There are a lot of things to think about when you're navigating a performing arts path. These blog topics will help.
I discuss gross potential in Spotlight on Spreadsheets and in Money. In both classes I offer you a spreadsheet that you can use to explore it. Remember, budgeting at 100% of gross potential is difficult, so don't do that.
Check out the YouTube channel for more videos, or go back through the blog for more information.
Networking is a word that strikes fear in many folks. It sounds so, well, calculating. And formal. But networking is more than that, and should be part of the toolkit of every creative person, since they have the communication and connection skills to do it. In fact, they probably do it without knowing that’s what they’re doing.
What is networking? It’s getting to know people with shared interests. Ultimately, networking can lead to career advancement. I’ll cover that in another blog. For now, let’s talk about the do’s and don’ts of successful networking.
DO show up. Showing up means going to shows to support other artists. It means volunteering on boards, or on special events, to help out folks.
DON’T always go into events thinking “what’s in it for me?” Be present. That will be enough.
DO talk to people. I know many artists who are introverts. I’d include myself on that list, believe it or not. But that...
One of the hardest lessons for me to learn in my life is that you’re never done learning. Actually, the hardest part is that I need to accept that’s part of the process. I am a fiction writer, and every time I sit down to start a book I’m convinced I won’t be able to do it. Every first draft is terrible. But editing and polish, plus a lot of practice, teaches me that at some point the book will be ready for readers.
As performing artists you understand that you have to practice your craft in order for it to remain fresh. You also have to take classes and learn new techniques in order to continue to grow. As your craft matures you need to acquire new skills. Some of them are to add depth to your work. Others are to adjust to a new phase in your career.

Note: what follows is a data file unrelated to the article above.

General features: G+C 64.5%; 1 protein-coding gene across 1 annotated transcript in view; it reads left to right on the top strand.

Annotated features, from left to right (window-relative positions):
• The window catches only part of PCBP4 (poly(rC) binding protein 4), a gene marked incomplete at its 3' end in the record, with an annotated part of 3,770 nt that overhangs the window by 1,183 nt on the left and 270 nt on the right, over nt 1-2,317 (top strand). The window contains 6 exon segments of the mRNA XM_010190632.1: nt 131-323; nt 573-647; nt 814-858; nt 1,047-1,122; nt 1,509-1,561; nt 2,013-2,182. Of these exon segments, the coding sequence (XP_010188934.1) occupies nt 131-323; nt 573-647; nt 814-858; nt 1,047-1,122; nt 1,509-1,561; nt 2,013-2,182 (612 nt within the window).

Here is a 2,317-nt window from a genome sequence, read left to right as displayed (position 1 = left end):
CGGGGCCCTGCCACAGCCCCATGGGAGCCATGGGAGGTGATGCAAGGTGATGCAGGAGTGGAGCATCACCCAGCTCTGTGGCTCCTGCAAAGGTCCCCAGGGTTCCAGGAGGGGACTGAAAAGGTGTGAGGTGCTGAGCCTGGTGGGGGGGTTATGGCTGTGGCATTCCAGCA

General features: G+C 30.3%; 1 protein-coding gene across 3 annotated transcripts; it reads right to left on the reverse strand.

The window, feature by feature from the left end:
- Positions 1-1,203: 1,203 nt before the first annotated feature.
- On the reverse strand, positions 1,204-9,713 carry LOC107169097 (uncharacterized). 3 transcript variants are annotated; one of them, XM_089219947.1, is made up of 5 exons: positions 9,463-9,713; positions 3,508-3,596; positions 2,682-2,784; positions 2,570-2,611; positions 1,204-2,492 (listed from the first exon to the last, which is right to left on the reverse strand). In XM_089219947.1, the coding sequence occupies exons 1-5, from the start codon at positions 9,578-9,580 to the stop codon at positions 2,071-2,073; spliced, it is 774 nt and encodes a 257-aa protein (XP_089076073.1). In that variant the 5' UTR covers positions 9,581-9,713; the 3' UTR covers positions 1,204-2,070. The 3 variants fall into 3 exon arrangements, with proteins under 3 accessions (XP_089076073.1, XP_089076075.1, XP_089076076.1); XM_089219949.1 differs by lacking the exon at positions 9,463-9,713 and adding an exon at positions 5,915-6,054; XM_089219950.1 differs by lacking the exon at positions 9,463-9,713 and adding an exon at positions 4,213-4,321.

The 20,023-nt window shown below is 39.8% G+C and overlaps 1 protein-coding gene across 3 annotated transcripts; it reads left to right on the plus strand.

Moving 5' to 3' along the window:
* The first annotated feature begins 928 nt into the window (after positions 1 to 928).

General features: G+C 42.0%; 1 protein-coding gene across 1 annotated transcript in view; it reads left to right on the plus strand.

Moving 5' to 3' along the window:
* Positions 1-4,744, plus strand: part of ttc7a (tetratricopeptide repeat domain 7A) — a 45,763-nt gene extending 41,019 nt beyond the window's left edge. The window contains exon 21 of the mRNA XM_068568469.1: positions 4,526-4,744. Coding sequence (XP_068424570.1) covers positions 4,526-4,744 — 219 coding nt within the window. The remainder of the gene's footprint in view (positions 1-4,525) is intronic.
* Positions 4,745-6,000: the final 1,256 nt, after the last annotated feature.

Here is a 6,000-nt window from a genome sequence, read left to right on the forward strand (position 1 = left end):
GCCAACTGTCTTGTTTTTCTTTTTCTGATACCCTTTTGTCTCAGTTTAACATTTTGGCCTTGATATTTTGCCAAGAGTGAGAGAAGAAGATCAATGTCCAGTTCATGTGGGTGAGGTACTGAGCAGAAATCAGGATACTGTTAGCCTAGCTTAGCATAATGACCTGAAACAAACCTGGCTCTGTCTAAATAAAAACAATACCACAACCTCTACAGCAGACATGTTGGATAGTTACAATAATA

When you feel stuck as an artist, one of the best ways to reboot is to learn new skills. They can include business skills to help you produce your own work, or take better control of your career. They could also...
I’ve been working in the arts for over thirty years and I’m really excited about a new trend I’m noticing around the way folks are producing their own work, Now, in some disciplines that’s always been the case. But in the performing arts, particularly theater, folks have felt the need to create a company then create a season then produce their work. There have been exceptions, of course. Commercial theater has a lot of solo producers. But in the non-profit and community realm, starting a company has been the first step for most folks by rote. Or folks aspire to start a company. That’s changing.
I’m seeing two trends in this. First, a lot of the folks diving into this are working in the small/fringe scale. For these artists, starting a company and planning a season can be a resource drain. These groups are usually under-funded, and most folks participating are working several jobs to make it all work. Trying to produce two or three shows a...
Writing a resume or cover letter is your opportunity to tell your story to a potential employer. While the documents don't get you the job--you do that in an interview--they do get you in the door.
I'm offering a free resume and cover letter worksheet for folks. I've distilled a workshop into this five page document I know you will find useful. Please go over and download it. The world needs artists. Let me help you help them.
This past winter I signed up for Marie Forleo's B-School in part to help me take my mystery writing life to the next level, in part to help me do my job running a non-profit arts service organization, and in part because I love learning. I was also teaching an arts administration class, and one of my students told me he was grateful for the practical knowledge because it made graduation less daunting. He also told me he worried about his friends who hadn't taken an arts administration class and were going to try and build a career.
All of this came together and birthed a new idea. What would happen if I took my thirty years of experience in arts administration coupled with my love of teaching, and created a platform where both could live, and be accessible to more people? What would I call this online school?
When I do presentations about making a life in the arts, I show a picture of a long ladder, and explain that many careers look like that ladder. Expected rungs and a fairly...